Hawaii October 04, 2016
The World’s Largest Protected Marine Area Is Right Here In Hawaii And It’s Breathtaking
The Hawaiian Islands consist of eight major islands and more than 120 smaller, uninhabited islands, atolls, islets, and underwater seamounts, extending more than 1,500 miles from Hawaii Island in the south to the Kure Atoll. It is not only the most isolated population center on earth but also home to the largest protected marine area in the world – the Papahanaumokuakea Marine National Monument.
It wasn’t until August that the conservation area’s coverage was quadrupled - from 139,797 square miles to 528,578 square miles - by way of a declaration by President Barack Obama, who was born in Hawaii and has protected more public acres than any other United States president.
Papahanaumokuakea, which was established in 2006 by President George W. Bush, was larger than all of America’s national parks combined even before the expansion. But now, the expanded monument will be almost four times the size of California, twice the size of Texas, and nearly as large as Alaska.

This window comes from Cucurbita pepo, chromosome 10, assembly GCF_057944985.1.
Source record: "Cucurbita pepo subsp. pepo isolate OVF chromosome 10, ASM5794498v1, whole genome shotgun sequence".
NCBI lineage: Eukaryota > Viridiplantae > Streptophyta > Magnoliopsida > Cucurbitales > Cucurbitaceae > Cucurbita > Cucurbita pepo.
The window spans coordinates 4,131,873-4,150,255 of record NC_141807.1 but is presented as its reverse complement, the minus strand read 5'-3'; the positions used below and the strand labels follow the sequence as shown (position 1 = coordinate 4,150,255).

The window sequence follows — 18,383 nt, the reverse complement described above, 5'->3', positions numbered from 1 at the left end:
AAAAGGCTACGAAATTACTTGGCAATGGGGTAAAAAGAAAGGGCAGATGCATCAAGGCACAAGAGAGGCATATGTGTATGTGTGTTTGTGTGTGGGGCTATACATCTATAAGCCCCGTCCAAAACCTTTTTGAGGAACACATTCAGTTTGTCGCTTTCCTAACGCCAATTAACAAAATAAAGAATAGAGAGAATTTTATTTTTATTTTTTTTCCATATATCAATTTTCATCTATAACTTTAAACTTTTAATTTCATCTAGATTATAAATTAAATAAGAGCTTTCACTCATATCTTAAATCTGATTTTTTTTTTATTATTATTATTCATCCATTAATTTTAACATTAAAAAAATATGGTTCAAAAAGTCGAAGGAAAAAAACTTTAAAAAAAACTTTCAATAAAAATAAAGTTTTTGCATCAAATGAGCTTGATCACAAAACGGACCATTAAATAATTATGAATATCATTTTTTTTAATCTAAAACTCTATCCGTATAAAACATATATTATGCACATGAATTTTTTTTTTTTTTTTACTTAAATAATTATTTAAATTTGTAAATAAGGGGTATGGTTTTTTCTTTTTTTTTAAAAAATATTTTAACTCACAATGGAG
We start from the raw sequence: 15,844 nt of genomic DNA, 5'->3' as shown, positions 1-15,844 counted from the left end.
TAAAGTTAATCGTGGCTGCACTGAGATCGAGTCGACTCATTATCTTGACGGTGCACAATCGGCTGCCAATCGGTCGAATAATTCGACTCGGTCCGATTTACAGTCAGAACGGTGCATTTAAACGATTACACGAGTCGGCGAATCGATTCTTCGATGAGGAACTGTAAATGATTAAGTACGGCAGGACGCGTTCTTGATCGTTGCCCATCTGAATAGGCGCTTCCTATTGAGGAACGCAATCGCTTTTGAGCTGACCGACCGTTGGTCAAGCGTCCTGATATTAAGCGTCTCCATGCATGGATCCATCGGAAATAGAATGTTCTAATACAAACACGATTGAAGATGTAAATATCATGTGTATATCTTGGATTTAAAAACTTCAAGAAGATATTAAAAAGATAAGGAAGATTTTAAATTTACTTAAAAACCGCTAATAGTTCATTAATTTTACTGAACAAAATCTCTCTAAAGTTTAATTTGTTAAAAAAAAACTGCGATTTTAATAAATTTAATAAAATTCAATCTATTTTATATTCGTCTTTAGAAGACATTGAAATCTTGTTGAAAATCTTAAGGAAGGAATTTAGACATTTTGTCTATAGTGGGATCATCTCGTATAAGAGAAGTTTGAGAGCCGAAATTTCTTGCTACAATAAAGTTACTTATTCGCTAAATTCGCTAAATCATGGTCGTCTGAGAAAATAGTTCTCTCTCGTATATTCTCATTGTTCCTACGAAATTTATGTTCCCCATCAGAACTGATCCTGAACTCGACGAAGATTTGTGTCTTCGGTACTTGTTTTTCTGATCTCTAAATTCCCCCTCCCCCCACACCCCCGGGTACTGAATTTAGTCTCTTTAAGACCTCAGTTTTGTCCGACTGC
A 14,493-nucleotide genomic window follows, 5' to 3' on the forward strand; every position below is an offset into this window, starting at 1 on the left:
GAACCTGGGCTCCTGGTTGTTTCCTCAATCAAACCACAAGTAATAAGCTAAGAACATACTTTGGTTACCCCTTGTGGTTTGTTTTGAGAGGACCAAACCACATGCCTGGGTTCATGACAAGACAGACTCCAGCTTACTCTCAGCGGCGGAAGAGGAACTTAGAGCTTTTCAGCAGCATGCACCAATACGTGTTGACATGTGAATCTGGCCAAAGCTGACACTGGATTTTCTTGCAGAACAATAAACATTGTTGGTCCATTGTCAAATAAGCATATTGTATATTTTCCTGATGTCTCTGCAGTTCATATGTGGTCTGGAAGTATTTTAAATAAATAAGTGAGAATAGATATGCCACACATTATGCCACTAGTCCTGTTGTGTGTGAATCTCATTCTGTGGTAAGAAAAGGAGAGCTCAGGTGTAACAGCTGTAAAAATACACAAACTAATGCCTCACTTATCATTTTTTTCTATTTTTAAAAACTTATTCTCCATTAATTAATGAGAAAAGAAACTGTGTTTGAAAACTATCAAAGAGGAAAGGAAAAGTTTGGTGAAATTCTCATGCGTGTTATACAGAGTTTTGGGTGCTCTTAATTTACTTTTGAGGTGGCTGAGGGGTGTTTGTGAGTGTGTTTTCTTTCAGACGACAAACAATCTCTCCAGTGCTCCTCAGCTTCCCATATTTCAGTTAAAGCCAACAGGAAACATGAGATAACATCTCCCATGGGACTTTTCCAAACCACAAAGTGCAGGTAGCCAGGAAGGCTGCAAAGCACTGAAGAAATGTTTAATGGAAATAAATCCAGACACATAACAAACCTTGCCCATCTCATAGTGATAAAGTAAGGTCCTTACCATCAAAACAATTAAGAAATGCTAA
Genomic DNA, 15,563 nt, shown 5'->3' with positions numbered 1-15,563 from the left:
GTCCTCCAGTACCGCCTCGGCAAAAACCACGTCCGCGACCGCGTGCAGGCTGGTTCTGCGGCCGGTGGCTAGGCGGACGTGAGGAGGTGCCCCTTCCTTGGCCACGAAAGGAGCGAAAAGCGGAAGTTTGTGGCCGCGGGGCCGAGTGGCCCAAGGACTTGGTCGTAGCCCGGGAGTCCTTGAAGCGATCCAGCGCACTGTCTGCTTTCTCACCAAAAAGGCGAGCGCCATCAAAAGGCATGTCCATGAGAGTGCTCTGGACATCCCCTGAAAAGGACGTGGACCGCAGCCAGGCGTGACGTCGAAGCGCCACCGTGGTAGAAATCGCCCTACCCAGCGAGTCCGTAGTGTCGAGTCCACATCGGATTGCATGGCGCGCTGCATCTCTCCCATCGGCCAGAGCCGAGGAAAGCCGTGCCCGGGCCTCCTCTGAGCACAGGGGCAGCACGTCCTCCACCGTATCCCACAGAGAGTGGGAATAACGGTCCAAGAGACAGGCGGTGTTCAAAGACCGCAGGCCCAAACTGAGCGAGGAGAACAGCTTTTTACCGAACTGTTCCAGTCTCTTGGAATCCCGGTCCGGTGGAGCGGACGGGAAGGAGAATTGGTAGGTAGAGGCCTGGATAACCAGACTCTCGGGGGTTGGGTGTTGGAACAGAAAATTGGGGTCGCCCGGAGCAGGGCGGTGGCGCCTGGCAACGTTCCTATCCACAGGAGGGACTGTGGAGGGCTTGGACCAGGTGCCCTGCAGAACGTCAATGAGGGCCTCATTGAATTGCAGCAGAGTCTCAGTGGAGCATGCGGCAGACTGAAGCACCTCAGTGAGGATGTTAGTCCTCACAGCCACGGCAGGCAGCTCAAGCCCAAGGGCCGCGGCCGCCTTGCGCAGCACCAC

The monument is meant to protect more than 7,000 marine species, including federally-protected monk seals, sea turtles, whales, and black coral - the longest-living marine species on earth. A quarter of these species are only found in the reefs surrounding the Hawaiian Islands.
In addition to being home to a variety of marine life, Papahanaumokuakea contains resources of vast cultural and historical significance. According to a press release from the White House, “The expanded area, including the archipelago and its adjacent waters, is considered a sacred place for the Native Hawaiian community. It plays a significant role in Native Hawaiian creation and settlement stories, and is used to practice important activities like traditional long-distance voyaging and wayfinding.
The monument is also home to shipwrecks and downed aircraft from World War II’s Battle of Midway, a crucial battle that marked a major shift in the progress of the war.
The expansion is meant to make the area more adaptable to threats related to climate change, including warming ocean temperatures, rising sea levels, and acidification. The expansion also extends the ban on commercial fishing from 50 miles to 200 miles surrounding the remote islands.
Democratic Hawaiian Senator Brian Schatz introduced the proposal in June, and called Obama’s approval one of the most important actions taken by a U.S. president to protect the ocean’s health.
Papahanaumokuakea’s expansion will undoubtedly replenish stocks of ‘ahi, fight climate change, and promote biodiversity, as well as giving a greater voice to Native Hawaiians in managing this vast resource.
This expansion is a huge win for Hawaii – and environmental conservation across the world. Not to mention, the waters of the Papahanaumokuakea Marine National Monument are simply breathtaking.